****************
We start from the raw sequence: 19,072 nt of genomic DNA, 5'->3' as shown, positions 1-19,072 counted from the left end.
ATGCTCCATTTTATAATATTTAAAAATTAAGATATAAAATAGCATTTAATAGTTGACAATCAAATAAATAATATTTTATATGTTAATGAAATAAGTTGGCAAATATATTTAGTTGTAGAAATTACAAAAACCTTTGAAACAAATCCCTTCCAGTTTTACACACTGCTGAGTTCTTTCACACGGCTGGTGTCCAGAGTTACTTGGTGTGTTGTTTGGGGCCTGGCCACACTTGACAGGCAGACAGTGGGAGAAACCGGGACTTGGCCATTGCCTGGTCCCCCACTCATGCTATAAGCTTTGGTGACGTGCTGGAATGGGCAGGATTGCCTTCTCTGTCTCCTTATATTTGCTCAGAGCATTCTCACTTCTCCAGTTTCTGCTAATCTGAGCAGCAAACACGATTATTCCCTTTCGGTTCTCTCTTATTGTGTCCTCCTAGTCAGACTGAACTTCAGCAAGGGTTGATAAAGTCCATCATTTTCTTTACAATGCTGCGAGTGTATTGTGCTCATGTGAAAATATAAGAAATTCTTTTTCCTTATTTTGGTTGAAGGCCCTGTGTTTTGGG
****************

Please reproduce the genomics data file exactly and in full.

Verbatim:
We start from the raw sequence: 19,072 nt of genomic DNA, 5'->3' as shown, positions 1-19,072 counted from the left end.
ATGCTCCATTTTATAATATTTAAAAATTAAGATATAAAATAGCATTTAATAGTTGACAATCAAATAAATAATATTTTATATGTTAATGAAATAAGTTGGCAAATATATTTAGTTGTAGAAATTACAAAAACCTTTGAAACAAATCCCTTCCAGTTTTACACACTGCTGAGTTCTTTCACACGGCTGGTGTCCAGAGTTACTTGGTGTGTTGTTTGGGGCCTGGCCACACTTGACAGGCAGACAGTGGGAGAAACCGGGACTTGGCCATTGCCTGGTCCCCCACTCATGCTATAAGCTTTGGTGACGTGCTGGAATGGGCAGGATTGCCTTCTCTGTCTCCTTATATTTGCTCAGAGCATTCTCACTTCTCCAGTTTCTGCTAATCTGAGCAGCAAACACGATTATTCCCTTTCGGTTCTCTCTTATTGTGTCCTCCTAGTCAGACTGAACTTCAGCAAGGGTTGATAAAGTCCATCATTTTCTTTACAATGCTGCGAGTGTATTGTGCTCATGTGAAAATATAAGAAATTCTTTTTCCTTATTTTGGTTGAAGGCCCTGTGTTTTGGG